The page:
Smart Tint is a film that can be retrofitted (stuck on) to the surface of your existing glass.
Switchglass is a ready-to-glaze product that incorporates a switchable Polymer-Dispersed Liquid Crystal film carefully laminated between two pieces of glass.
There are many promotional videos on the internet showing Smart Tint being easily installed in just a few minutes. These videos clearly over-simplify the process. Handling switchable film (even in the form of Smart Tint) requires considerable skill and experience. If the film is creased, bent or bruised it will damage the liquid crystals inside leaving a clear patch where the damage occurs. Our technicians need a minimum of six months training in the handling, wiring and laying-up of switchable film for lamination and our clean room (a totally dust-free environment) is monitored to ensure quality handling is achieved and optimum standards are met at all times.
A number of years ago we were considering the possibility of marketing these self-adhesive DIY switchable films ourselves. We tested a number of them (including Smart Tint), but based on the results all were rejected.
Pros and Cons of Smart Tint
No warranty support
Easily damaged during installation
When cutting or trimming to size the edges are easily damaged
A Case in Point
– and the reason we felt the need to speak up about this DIY product
We were recently approached by a disgruntled customer of DIY Smart Tint. The following is a rundown of the customer’s unfortunate and costly mistake in choosing Smart Tint over Switchglass.
Their Smart Tint arrived rolled up and packed into a box which contained all the equipment; the film was approximately cut to size for each of the windows. The client’s Project Manager organised a local tinter to install the Smart Tint using the instructions provided. After the installation the client commented that the film was not very clear, with an unacceptably high level of haze. He also commented about the edges being slightly damaged and bubbles visible in the film.
Overall, the customer was definitely not satisfied with the outcome. The Project Manager communicated the customer’s dissatisfaction with the Smart Tint supplier and was given some tips on how to improve the clarity, i.e. by ramping up the voltage to the Smart Tint (this is not a good idea as it can damage the sensitive PDLC film and shorten its lifespan). This did temporarily improve the clarity, but the transformer could only run the Smart Tint for 2-3 minutes before shutting off, then needing 10 minutes to cool before starting up again.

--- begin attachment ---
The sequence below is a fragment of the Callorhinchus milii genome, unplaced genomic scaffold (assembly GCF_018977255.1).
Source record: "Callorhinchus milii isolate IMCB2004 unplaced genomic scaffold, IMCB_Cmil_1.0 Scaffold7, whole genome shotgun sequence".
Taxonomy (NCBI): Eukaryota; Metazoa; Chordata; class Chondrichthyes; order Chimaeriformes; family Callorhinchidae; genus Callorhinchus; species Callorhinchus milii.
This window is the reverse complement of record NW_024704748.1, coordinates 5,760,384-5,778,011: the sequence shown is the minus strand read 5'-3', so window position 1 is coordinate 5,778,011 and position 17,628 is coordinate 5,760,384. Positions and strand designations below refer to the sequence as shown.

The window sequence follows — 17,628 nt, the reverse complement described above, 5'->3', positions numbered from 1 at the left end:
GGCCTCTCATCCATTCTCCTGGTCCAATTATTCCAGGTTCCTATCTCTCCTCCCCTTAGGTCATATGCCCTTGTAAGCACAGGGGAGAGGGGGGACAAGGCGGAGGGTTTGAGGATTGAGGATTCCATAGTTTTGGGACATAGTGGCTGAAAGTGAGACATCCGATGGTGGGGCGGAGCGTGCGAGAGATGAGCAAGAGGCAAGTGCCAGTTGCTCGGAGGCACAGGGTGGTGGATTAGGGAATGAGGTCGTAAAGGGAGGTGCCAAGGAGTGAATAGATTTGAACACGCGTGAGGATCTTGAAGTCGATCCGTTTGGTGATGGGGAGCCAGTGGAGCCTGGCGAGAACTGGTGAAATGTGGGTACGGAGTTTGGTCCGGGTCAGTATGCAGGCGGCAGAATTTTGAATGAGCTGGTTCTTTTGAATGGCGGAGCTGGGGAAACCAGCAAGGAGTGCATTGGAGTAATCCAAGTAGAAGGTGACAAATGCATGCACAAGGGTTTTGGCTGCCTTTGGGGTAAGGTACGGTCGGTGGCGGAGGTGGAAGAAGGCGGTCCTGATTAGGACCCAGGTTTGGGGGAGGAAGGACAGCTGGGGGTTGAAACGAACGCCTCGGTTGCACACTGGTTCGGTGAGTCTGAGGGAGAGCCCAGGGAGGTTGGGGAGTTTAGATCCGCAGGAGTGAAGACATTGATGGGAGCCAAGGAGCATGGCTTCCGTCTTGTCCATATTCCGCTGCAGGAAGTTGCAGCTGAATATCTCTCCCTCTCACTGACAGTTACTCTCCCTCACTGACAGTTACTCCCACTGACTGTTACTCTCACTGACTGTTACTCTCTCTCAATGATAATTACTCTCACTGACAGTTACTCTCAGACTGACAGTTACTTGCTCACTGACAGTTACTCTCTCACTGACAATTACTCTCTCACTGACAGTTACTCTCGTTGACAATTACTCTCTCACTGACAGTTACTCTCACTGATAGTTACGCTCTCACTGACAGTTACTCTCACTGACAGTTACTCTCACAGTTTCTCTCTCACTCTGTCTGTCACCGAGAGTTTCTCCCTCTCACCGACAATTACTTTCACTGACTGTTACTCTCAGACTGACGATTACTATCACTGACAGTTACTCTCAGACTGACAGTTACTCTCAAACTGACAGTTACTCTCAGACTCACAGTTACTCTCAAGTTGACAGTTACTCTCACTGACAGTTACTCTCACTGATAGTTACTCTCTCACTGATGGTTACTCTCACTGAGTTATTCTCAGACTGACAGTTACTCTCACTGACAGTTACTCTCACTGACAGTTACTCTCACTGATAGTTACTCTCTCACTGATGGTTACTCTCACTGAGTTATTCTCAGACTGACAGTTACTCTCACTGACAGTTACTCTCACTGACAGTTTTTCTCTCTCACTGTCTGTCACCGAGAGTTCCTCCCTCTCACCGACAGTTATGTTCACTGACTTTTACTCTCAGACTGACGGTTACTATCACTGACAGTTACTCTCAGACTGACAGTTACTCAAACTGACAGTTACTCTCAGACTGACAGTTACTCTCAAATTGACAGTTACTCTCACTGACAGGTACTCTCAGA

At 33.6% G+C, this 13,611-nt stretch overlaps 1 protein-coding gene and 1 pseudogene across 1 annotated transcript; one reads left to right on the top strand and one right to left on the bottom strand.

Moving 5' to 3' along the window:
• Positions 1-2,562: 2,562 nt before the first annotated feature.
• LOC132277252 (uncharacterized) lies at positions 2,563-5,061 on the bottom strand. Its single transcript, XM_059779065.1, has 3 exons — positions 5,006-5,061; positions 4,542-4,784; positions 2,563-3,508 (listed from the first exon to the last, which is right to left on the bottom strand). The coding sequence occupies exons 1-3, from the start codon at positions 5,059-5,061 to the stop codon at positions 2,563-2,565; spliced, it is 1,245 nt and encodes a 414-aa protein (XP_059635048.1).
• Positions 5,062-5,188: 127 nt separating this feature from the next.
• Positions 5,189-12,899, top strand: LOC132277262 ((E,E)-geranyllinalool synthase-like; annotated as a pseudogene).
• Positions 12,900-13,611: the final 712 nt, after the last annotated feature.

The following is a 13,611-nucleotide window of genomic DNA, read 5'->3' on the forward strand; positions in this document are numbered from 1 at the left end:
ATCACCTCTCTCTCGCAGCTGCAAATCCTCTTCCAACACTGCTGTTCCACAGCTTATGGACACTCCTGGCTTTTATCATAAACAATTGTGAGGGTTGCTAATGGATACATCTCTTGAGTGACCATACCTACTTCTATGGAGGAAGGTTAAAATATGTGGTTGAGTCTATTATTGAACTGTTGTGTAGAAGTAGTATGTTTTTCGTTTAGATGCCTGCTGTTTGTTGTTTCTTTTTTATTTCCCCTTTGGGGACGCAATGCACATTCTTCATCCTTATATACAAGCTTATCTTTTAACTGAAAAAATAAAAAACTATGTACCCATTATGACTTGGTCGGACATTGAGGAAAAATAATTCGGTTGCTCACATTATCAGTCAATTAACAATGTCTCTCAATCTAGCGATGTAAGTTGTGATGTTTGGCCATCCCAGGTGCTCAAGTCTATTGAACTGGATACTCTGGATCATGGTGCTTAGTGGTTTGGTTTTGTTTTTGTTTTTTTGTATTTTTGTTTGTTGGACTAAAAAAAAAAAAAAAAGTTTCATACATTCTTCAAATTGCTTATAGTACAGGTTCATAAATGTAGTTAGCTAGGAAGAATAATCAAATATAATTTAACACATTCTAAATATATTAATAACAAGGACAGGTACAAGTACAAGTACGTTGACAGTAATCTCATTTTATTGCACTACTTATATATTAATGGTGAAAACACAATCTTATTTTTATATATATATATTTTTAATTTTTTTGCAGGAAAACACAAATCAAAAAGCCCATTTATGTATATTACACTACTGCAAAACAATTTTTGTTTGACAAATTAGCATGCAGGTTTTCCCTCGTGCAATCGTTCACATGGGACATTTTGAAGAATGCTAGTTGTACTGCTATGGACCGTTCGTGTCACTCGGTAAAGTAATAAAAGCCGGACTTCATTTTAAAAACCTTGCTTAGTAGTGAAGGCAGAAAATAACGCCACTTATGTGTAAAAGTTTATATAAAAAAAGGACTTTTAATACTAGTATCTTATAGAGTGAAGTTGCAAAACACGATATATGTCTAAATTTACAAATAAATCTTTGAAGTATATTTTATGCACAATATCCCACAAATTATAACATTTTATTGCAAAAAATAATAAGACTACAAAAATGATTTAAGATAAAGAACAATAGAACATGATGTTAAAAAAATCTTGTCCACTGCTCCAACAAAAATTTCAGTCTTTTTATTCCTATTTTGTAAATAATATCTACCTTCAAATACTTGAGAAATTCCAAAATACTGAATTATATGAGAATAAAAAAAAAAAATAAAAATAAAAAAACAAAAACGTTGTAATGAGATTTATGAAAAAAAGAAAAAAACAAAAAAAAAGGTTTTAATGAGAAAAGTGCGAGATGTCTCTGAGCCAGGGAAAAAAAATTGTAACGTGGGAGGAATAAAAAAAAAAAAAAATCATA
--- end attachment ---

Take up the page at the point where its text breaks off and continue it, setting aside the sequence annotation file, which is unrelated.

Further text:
After being initially responsive to the Project Manager’s needs the Smart Tint supplier then ceased further communication for no apparent reason. Now the Project Manager is looking to start legal action against them. This will be challenging as the supplier is located in the United States and he is in Australia. The customer concluded that the performance of the Smart Tint (and the lack of follow-up support) was unacceptable.
We were approached and met with all the stakeholders. Upon testing our sample and witnessing the results, their response was that the “Switchglass was much clearer than the Smart Tint”. At the end of the meeting it was agreed that the Smart Tint and glass would be removed and our Switchglass installed in its place.
– let the buyer beware
This has been a very costly exercise for the customer who has spent nearly double the amount of what it would have cost to have Switchglass installed in the first place.
We will have some updates coming from this case study shortly as the replacement installation has not yet taken place. We will have a video, pictures and interviews with the customer, Project Manager, builder and architect. Our aim is to provide relevant information that will assist all parties and future customers in making an educated decision.
In conclusion, Smart Tint may seem like an attractive option due to its promoted ease of installation and low cost, but we advise caution – as the above scenario clearly demonstrates.